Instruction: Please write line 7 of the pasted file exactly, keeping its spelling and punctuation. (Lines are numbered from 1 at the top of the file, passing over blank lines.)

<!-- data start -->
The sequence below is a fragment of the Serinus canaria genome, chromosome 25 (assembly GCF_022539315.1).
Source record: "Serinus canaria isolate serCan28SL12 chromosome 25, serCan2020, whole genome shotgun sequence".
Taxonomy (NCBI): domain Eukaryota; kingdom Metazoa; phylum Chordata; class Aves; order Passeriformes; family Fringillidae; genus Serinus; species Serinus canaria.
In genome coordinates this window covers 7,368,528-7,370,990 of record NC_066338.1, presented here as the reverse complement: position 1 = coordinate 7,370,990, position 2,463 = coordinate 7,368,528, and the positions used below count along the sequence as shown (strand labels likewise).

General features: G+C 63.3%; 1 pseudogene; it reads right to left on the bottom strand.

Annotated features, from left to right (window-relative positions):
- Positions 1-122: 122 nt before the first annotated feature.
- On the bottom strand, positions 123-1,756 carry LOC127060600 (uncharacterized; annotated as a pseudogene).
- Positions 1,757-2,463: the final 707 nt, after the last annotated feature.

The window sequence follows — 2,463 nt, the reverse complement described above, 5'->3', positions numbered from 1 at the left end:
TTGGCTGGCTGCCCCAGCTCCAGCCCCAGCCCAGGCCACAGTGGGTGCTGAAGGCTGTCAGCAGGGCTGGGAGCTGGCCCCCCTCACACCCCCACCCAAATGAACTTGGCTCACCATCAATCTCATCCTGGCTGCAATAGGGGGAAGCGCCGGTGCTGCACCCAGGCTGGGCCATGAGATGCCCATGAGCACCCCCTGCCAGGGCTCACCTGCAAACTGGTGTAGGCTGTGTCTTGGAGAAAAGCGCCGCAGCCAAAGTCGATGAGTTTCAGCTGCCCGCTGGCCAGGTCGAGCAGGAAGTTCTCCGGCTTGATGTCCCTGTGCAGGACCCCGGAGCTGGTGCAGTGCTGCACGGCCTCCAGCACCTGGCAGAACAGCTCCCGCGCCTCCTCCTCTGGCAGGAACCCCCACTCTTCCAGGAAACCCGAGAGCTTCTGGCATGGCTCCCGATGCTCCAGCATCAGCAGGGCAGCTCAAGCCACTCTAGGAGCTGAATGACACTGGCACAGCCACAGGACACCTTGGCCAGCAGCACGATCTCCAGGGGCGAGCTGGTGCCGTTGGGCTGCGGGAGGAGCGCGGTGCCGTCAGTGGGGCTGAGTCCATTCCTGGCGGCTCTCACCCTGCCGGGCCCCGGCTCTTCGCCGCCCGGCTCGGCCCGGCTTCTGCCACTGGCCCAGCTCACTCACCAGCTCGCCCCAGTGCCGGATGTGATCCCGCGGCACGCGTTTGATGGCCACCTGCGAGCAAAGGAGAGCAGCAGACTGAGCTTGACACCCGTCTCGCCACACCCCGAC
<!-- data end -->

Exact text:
- Positions 1-122: 122 nt before the first annotated feature.